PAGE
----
Eight of us ended banding together, ambling down the street in a vague search for a drink. A bit like a tour group without a guide, but we found a decent spot with tables outside and a friendly Australian girl who works in Osaka. We talked and drank beer in the sunshine and generally admired our surroundings.

How nice it would be to stay longer, we mused. Radiohead was in town, the Ozzie had a ticket for the show and the rest of us were lamenting the impending return flight. Gary--a Canadian teaching in Seoul on his second tour--and I were the last to leave. We had to make it back to the consulate around 4pm to pick up our visas and head back to Kinsai for the 7pm flight.

Lots of time.

By 4:30 we all had our papers and regrouped at the Pig and Whistle pub across the street. Time flew by and the responsible ones in the group got restless and headed to the train. Gary and Keith (another Canadian and a veteran teacher here) and I stuck around for one more pint. Plenty of time. We'll take the bullet train, 40 minutes and we're there, laughing our asses off at the ones who missed our last call.

Outside the sun was setting brightly and we legged it hard to the station with an hour and a half to get to the airport. At the station we bought the tickets and then hit the roof as we were told the train wouldn't leave until 6pm. It's 40 minutes to the airport. Our flight leaves at 7. We're screwed.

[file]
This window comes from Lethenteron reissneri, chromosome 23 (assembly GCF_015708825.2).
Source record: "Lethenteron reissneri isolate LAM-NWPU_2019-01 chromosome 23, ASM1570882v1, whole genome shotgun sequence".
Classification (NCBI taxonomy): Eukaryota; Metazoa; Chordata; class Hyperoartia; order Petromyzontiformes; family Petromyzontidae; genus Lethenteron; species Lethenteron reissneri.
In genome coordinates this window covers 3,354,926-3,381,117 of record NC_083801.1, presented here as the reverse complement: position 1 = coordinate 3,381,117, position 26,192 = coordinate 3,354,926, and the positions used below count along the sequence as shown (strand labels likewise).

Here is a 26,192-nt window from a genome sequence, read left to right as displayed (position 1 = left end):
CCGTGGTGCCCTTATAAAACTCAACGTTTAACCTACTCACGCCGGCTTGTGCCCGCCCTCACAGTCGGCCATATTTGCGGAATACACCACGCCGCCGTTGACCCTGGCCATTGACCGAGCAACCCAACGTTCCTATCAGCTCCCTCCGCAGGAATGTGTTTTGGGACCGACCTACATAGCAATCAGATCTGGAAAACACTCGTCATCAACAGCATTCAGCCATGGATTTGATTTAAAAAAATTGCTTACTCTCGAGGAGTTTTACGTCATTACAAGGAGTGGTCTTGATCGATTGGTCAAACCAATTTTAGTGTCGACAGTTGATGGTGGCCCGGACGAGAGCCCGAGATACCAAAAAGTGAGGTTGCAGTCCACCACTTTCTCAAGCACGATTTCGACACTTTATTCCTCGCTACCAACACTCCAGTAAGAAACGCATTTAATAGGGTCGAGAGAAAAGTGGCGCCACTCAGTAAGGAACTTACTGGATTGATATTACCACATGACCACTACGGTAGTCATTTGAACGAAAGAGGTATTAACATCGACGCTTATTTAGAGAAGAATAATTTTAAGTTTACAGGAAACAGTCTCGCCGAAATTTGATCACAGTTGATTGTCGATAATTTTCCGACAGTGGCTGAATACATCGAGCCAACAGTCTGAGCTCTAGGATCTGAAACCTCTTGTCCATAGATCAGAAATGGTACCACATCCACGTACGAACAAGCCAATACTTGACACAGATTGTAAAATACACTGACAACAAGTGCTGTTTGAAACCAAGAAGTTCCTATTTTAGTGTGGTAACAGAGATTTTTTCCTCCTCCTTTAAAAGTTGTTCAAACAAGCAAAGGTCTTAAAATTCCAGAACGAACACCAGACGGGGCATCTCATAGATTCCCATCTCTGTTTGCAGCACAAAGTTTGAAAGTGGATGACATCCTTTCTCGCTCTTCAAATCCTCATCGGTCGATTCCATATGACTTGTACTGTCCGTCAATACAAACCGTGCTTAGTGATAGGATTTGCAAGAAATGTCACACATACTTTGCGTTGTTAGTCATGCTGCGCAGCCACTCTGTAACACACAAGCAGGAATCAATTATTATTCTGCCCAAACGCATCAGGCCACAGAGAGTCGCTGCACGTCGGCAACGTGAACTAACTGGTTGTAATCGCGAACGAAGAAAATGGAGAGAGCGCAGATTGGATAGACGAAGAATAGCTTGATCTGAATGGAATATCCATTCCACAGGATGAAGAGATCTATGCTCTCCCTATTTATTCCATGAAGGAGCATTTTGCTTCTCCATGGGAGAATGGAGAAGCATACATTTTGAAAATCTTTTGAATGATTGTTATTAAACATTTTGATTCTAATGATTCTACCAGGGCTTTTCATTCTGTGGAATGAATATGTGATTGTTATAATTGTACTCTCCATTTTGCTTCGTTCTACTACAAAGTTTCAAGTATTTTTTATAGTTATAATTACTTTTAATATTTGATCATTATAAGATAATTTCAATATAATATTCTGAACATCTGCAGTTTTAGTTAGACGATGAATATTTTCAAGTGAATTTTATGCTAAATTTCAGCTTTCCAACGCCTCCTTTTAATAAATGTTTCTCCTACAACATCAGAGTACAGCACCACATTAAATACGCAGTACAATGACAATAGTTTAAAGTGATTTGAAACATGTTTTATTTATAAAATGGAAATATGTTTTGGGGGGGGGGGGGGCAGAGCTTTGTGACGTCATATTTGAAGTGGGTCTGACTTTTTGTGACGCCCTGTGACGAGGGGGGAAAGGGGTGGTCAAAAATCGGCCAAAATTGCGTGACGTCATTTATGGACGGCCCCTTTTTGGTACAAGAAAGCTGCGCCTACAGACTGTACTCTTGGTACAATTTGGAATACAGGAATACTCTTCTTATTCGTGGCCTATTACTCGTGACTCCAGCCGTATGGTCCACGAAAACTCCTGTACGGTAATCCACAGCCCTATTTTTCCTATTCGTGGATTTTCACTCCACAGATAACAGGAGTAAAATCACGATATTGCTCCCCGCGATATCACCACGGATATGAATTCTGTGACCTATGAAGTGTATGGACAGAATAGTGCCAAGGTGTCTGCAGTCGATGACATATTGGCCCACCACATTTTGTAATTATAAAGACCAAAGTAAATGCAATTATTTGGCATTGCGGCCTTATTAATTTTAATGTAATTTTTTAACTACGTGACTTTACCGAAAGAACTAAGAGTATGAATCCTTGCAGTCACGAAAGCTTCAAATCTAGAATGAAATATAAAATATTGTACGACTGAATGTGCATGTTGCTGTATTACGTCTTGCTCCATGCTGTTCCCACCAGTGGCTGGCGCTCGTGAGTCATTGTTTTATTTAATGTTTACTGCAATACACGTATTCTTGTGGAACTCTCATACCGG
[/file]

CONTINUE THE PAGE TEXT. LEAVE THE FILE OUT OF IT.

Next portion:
Think about it. Put yourself in our shoes. Then walk up to platform number nine, feeling your heart sink away from your chest as you realize you're effectively stuck in Osaka--not a bad thing, but under the circumstances, not a good thing either. Then look over and see five familiar faces break into grins. The group's back together, and we're all screwed.

The Japanese are great fans convenience, and vending machines are well stocked with pop, snacks...and beer. Make it or not we grabbed a few for the road and boarded. On the train we sat together and the conductor didn't mind, though I found Paul sitting in his assigned seat one car over and brought him back. Strength in numbers.

It was a little hard to maintain our optimism as we approached the airport. Keith was all for staying, but some of us had to work in the morning, and I don't think any one of us wanted to make that call to Korea.

At 6:45 we reached the airport and ran. The international departure area was off the ground floor and a good distance, though we made it to the Asian Airlines kiosk, waving our tickets in the air and screaming "Seoul! Seoul!". The agents jumped fast into action, taking our passports and tickets and radioing ahead, while one lead the way as we raced on toward the security check, through the gate and onto the plane. Time 7:05pm.

Laughing, gasping and thoroughly impressed with ourselves, we took the mostly empty seats around us and settled in for another beer before takeoff.